Bach has His Own Answer to Fears that Olympic Writing May be on Virtual Wall – Keir Radnedge
By iSportconnect | June 11, 2013
Kindle is one of those wonders of modern technology which covers a multiple of content. That delights readers on bus, tube and train. Read anything from the House at Pooh Corner to Fifty Shades of Grey. No-one else is any the wiser (or entertained).
For newspaper readers Kindle offers the minor bonus of a word count at the top of each article.
Hence Saturday’s edition of The Times contained around 22,000 words of sport. Just 63 of them were spared for the thoughts of the favourite to become new president of the International Olympic Committee (Or ‘the most important man in world sport’ as delusional Olympic devotees would have it).
Do not even trying to figure the percentage. Minimal overstates it.
That ratio also sums up precisely what Thomas Bach was saying on Friday in a 75-minute media exchange: The Olympic movement is not relevant enough to the real world (or sports page editors and their readers).
Bach was an Olympic fencing champion. He is now a vice-president of the IOC, president of the German Olympic sports confederation and holds various other roles in business and sport including the Court of Arbitration for Sport.
Half his time he spent enunciating the bullet points of the campaign manifesto with which he hopes to outflank the other five candidates for the succession to Jacques Rogge in September.
For Bach the major challenge facing the IOC is trying to make itself matter.
Its leaders – as again last week in
Sport needs governments and their security services to power up the battle with organized crime which undermines the credibility of competition within the wider moral fabric of society.
Thus far – as football leaders such as Sepp Blatter (FIFA) and Michel Platini (UEFA) have fulminated in recent weeks – such calls have fallen largely on deaf ears. Bach aligns himself with them.
If the IOC, under Bach or whoever else, could convert itself a seriously awkward activist rather than a purveyor of platitudes then the Olympic movement might command the leadership heights it already thinks it does.
Two challenges confront it. Both answer to the word ‘connection.’
On one hand the Olympic movement does not connect adequately with the national and international federations which enjoy the four-yearly Olympic shop window and cash handouts.
Proof? The sweeping victory obtained by Marius Vizer over Bernard Lapasset in the presidential election to the organization saddled with the incomprehensively silly name of SportAccord (Sounds like a supersonic sporting charter plane).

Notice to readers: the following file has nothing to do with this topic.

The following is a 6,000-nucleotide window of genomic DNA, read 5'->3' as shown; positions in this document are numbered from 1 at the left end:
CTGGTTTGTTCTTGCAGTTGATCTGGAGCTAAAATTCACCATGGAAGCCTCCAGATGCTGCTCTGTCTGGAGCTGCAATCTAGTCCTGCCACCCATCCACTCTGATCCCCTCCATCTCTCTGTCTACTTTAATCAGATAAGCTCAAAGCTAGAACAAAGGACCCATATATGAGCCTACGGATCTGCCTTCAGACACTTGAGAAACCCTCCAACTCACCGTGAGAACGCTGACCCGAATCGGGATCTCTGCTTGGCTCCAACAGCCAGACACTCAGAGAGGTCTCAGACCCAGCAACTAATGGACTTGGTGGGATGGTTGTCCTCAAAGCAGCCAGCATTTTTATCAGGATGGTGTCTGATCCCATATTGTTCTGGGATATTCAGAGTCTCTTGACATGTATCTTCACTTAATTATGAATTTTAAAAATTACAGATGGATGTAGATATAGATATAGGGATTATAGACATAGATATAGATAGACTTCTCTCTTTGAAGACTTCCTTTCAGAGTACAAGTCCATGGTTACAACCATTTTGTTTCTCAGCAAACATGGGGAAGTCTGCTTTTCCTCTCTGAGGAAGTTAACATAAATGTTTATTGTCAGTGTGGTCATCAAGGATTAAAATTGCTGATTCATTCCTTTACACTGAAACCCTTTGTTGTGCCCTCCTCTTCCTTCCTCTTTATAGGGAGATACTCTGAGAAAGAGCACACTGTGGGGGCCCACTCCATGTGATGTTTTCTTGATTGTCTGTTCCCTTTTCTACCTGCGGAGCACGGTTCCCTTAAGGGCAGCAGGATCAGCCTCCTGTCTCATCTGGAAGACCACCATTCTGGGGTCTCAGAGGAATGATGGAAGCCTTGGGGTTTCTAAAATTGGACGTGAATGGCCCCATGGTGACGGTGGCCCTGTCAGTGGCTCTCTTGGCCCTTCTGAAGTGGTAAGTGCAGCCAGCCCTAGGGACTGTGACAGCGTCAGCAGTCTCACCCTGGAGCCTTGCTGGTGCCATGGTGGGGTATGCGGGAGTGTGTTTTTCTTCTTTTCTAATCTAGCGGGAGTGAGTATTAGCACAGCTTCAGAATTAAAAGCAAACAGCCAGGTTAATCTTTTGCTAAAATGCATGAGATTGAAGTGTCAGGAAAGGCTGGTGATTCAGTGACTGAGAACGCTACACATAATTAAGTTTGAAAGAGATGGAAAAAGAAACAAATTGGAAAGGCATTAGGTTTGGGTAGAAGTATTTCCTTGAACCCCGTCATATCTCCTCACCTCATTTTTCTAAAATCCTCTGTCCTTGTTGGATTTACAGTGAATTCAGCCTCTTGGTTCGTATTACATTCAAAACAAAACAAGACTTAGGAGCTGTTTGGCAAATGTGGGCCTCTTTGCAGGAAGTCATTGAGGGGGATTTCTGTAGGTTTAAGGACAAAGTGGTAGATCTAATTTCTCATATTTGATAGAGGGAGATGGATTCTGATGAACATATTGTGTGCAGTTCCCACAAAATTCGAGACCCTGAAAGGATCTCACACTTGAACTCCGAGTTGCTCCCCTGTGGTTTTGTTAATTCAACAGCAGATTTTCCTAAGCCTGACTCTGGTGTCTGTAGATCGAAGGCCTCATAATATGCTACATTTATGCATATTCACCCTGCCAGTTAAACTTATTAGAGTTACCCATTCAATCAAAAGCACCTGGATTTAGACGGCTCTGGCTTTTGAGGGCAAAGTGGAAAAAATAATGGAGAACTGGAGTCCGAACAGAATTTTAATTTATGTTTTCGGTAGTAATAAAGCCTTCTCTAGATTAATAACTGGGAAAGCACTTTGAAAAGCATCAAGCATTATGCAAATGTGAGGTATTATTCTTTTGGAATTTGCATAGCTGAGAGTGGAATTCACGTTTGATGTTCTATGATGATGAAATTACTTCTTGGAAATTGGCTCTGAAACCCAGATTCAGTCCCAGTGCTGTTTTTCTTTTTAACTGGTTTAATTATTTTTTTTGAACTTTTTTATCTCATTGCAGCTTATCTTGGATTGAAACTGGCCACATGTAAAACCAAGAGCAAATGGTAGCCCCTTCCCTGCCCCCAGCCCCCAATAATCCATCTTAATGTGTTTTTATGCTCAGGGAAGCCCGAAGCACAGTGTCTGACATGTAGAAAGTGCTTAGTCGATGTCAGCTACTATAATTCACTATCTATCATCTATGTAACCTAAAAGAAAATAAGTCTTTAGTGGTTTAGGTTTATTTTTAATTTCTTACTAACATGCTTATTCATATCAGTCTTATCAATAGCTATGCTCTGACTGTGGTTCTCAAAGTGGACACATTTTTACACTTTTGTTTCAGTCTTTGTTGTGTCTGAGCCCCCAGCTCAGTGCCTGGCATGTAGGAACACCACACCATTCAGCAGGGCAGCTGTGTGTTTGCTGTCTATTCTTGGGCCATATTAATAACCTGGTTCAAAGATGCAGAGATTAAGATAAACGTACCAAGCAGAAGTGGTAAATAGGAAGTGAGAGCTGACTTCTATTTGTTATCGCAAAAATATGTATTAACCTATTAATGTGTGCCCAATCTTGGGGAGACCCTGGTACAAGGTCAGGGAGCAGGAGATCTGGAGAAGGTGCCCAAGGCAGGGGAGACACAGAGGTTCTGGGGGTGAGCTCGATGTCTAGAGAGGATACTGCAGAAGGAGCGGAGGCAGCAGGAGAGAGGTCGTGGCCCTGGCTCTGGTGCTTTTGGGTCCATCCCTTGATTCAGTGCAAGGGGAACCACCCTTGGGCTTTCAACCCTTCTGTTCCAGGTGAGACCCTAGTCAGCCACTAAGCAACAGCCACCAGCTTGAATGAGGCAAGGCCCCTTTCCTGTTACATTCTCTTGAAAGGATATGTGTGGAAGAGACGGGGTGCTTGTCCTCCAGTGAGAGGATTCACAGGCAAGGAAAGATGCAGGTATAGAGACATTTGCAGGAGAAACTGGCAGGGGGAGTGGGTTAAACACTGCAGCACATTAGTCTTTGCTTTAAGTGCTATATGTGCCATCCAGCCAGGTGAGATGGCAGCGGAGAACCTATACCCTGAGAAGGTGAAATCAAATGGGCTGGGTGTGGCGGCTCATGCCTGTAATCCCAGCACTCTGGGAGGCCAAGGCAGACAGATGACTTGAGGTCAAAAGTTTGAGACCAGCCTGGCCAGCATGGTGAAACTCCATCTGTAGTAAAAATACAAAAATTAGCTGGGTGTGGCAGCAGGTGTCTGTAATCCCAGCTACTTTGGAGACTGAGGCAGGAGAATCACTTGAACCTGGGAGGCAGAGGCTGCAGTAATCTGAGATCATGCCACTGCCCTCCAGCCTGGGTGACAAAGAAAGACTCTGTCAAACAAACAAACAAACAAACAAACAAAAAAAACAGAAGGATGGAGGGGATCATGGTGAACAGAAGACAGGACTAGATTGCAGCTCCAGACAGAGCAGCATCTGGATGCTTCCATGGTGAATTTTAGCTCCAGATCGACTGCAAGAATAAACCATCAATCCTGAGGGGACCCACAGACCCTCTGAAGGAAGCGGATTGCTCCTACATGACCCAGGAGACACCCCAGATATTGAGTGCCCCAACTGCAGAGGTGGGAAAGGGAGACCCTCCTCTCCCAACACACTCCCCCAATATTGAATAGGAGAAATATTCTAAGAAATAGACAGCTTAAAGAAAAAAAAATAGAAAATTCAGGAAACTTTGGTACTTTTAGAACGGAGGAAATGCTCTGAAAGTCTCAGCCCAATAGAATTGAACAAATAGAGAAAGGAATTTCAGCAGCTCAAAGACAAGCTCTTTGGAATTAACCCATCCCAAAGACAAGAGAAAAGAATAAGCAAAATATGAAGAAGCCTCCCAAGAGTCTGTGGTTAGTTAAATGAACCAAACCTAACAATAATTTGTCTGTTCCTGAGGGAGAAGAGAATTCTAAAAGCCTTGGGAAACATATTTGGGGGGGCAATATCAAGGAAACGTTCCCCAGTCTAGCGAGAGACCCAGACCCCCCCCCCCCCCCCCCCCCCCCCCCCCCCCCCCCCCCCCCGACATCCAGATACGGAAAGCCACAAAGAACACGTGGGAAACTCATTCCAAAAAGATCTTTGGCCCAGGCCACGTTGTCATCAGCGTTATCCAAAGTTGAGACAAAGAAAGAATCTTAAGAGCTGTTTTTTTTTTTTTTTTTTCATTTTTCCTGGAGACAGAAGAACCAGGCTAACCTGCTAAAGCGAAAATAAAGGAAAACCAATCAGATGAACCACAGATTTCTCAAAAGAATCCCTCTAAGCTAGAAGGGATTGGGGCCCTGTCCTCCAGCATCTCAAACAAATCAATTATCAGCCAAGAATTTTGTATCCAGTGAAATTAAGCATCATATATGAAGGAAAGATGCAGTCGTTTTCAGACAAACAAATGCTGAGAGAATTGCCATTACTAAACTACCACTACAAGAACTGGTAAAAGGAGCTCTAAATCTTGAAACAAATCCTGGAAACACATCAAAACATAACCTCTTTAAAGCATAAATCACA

Lapasset’s manifesto was a highly worthy intellectual appeal to the minds of 90 or so international sports federations. Vizer’s vision was more basic: a world games i.e. a platform to generate more money.
Hence Lapasset never stood a chance.
Similarly with the Olympics. The IOC’s high-handed – not to say dismissively insulting – treatment of sports federations as evidenced in the ‘new sport’ farrago has enhanced dissatisfaction with what it does and how it does it.
Bach’s manifesto seeks to address a need for greater dialogue between the IOC, its own commissions and the myriad autonomous sports bodies.
It also recognizes a connection chasm between ‘Olympism’ and young people. Pierre de Coubertin’s summons to the youth of the world is falling on deaf ears.
Proof? For all the fun and games of London 2012 there is no sign that take-up of domestic sport in the UK has increased (The Coalition’s demolition of the school/sport partnership was fatuously wrong-headed with the Games just around the corner).
Bach posits that the Olympic movement cannot claim any relevance while it is, to most young people, a slice of TV entertainment for just two weeks every four years. It needs to feature in people’s sporting lives day by day, week by week, month by month (The elitism image projected by presidential candidates who do not wish to be paid for the job does not help: another argument for another day).
Use of social media and a revisited concept for an Olympic TV channel are Bach’s weapons of choice for the battle ahead if he should be elected commander-in-chief.
He may be right; he may be wrong. He may win; he may lose.
At least he recognizes the problems and the dangers should the Olympic movement leak credibility.
Proof? Sixty three words out of 22,000 surely say it all.
Keir Radnedge has been covering football worldwide for more than 40 years, writing 33 books, from tournament guides to comprehensive encyclopedias, aimed at all ages.
His journalism career included The Daily Mail for 20 years as well as The Guardian and other national newspapers and magazines in the UK and around the world. He is a former editor, and remains a lead columnist, with World Soccer, generally recognised as the premier English language magazine on global football.
In addition to his writing, Keir has been a regular analyst for BBC radio and television, Sky Sports, Sky News, Aljazeera and CNN.
Keir Radnedge’s Twitter: @KeirRadnedge